Drawing Photos

Discussion in 'Photographic Discussions' started by bigfatbadger, Apr 4, 2006.

  1. bigfatbadger

    bigfatbadger TPF Noob!

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    Hi All,

    Recently, I've realised that I've been buying a lot of photography books (as in, books full of photos, like "An Inner Silence - The Portraits of Henri Cartier Bresson":thumbup:

    Anyway, I've been flicking through them a lot, without really feeling like I'm looking at them, so I've started re-drawing them as a way of really looking at them, and it really works! (For me anyway) I take a lot of time over my drawings, and they usually look rubbish, but afterwards I feel like I've taken a lot more time over the different elements of the photo and how they fit together, over facial expressions etc. I don't really think it's about the results, but the process, so am not too bothered that they look rubbish.

    Has anyone else tried this before? What do you think?
     
  2. liveinsurrealism

    liveinsurrealism TPF Noob!

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    Yes I have drawn photographs before. And yes it gives me a beter feeling of the effects and shades of the picture. henseforth i appriciate and understand it better.
     
  3. AprilRamone

    AprilRamone TPF Noob!

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    Yes, I used to do a lot of drawings and paintings of photos. I think it has helped my understanding of light a ton! Plus, it's really cool to have a drawing of a photo that you really like.
     
  4. Soocom1

    Soocom1 TPF Noob!

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    You are touching on something that I could write a War and Peace-thick novel on in my opinions. So without killing the bandwidth of the internet with my ‘opinion’ I will instead say this:

    It should be MANDATORY in public schools to first teach drawing, then drawing a photograph, then photography, and the same with language skills, math, blah, blah, blah.

    I started drawing photographs in the 6th grade, and went for the ‘photo-realism’ aspect of it. I have found that my drawing abilities went forward by light years as a result. It helped me see tonality, light and dark, contrast, etc. The most amazing aspect was that the photographs I drew were done mostly on my time, and I wound up with A++ on most of them. So, hu… I guess I agree with you.
     
  5. Alpha

    Alpha Troll Extraordinaire

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    Mandatory my arse. I walked into the office of the head of the studio arts department at my school with four cameras slung over my shoulder and my portfolio in hand, and they still wouldn't even let me into beginning photography because I had taken Foundations of Sculpture (103) instead of Foundations of Drawing (101) or Foundation of Painting (102). The rationale? People who haven't studied drawing or painting will never be able to have an astute sense of light, perspective, or composition when it comes to photography. I've never heard such a crock of s**t in my life. I've taken a number of drawing and painting courses in my earlier years, before I realized that I was infinitely better at photography, and three dimensional work like sculpture. I still couldn't draw or paint anything recognizable to save my life. Does that make me a poor photographer? Of course not. Would I be a better photographer if I could draw or paint? I highly doubt it. Taking a photograph requires me to wind something, push something, line something up, etc, and most of all use my eyes and my imagination. A mechanical inability to translate that well onto paper or canvas has f-all to do with my abilities as a photographer.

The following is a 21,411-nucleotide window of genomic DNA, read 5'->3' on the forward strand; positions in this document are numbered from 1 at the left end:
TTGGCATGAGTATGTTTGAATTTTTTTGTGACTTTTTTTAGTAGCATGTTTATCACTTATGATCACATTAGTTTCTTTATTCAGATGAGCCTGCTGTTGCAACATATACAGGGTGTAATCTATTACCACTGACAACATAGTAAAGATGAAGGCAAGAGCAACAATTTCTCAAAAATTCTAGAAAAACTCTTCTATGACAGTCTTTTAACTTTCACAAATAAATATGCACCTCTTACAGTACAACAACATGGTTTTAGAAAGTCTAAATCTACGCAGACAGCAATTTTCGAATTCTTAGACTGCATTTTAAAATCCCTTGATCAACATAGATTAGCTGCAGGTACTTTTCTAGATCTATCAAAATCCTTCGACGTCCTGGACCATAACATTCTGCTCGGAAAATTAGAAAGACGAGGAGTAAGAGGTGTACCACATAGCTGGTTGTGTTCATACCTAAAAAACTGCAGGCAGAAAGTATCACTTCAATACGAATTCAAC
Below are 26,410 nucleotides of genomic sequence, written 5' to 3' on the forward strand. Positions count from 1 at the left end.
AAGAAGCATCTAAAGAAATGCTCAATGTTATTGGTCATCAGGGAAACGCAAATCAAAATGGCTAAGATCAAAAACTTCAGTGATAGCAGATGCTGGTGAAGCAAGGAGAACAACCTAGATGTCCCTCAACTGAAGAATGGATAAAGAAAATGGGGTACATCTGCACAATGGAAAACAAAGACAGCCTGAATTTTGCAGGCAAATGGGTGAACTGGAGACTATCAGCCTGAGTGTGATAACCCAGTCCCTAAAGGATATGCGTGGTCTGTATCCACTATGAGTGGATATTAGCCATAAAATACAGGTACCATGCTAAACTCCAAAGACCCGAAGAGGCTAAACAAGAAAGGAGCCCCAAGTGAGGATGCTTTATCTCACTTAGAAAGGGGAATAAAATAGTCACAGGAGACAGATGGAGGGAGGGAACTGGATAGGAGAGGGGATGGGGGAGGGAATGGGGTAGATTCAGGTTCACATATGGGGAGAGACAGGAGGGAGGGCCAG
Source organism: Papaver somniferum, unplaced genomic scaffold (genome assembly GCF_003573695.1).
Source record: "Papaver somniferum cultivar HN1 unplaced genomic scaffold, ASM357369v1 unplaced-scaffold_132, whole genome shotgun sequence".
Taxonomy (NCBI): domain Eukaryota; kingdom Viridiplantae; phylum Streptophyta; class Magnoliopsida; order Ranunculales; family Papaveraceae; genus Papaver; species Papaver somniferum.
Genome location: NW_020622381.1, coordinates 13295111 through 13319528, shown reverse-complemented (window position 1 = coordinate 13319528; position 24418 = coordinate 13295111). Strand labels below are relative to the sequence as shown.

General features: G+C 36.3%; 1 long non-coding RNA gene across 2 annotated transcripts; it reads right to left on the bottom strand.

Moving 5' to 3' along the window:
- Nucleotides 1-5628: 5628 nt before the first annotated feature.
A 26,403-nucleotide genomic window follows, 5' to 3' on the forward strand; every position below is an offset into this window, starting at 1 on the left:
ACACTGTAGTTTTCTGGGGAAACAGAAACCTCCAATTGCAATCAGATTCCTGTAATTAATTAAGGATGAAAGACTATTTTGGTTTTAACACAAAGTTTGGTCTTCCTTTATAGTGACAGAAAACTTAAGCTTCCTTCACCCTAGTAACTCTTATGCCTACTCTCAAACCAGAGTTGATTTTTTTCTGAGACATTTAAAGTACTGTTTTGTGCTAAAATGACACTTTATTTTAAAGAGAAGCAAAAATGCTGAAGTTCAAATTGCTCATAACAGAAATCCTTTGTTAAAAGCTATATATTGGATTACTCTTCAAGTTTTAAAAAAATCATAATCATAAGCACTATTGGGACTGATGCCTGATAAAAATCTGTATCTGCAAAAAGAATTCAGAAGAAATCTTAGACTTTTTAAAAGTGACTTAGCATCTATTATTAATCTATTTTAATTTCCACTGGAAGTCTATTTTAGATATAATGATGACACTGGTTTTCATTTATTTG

Sorry for the language, but not for the rant. ;)
     
  6. Soocom1

    Soocom1 TPF Noob!

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    Max: I think you miss understand what I say. I am not saying that it has to be mandatory for entry into a particular course like beg. photography, what I am saying is that I see education in the US as not only pathetic, but down-right criminally neglectful. One does not have to be a Michaelangelo or Donatello to pass a course. I am saying that it enhances the KNOWLEDGE BASE of the student. Which in the country is is sourly lacking! It takes a person of high personal motivation to get the education that industry and the world as a whole demands, and the pub. school system fails at that.

    I can tell you stories of how I was PROHIBITED to enter a photography class at school because I lacked two other courses that were demanded by an arrogant teacher and administration totally clueless as to what the concept about photography was. So I understand that part. I do not say that anyone who has never had a class in drawing doesn't understand light and contrast, etc. I said that it ENHANCES the experience!

    I don't mean to come across as harsh on this point either. I just see education as a neglected area. But then again, I live in New Mexico, and it is after all the Land of MaƱana.
     

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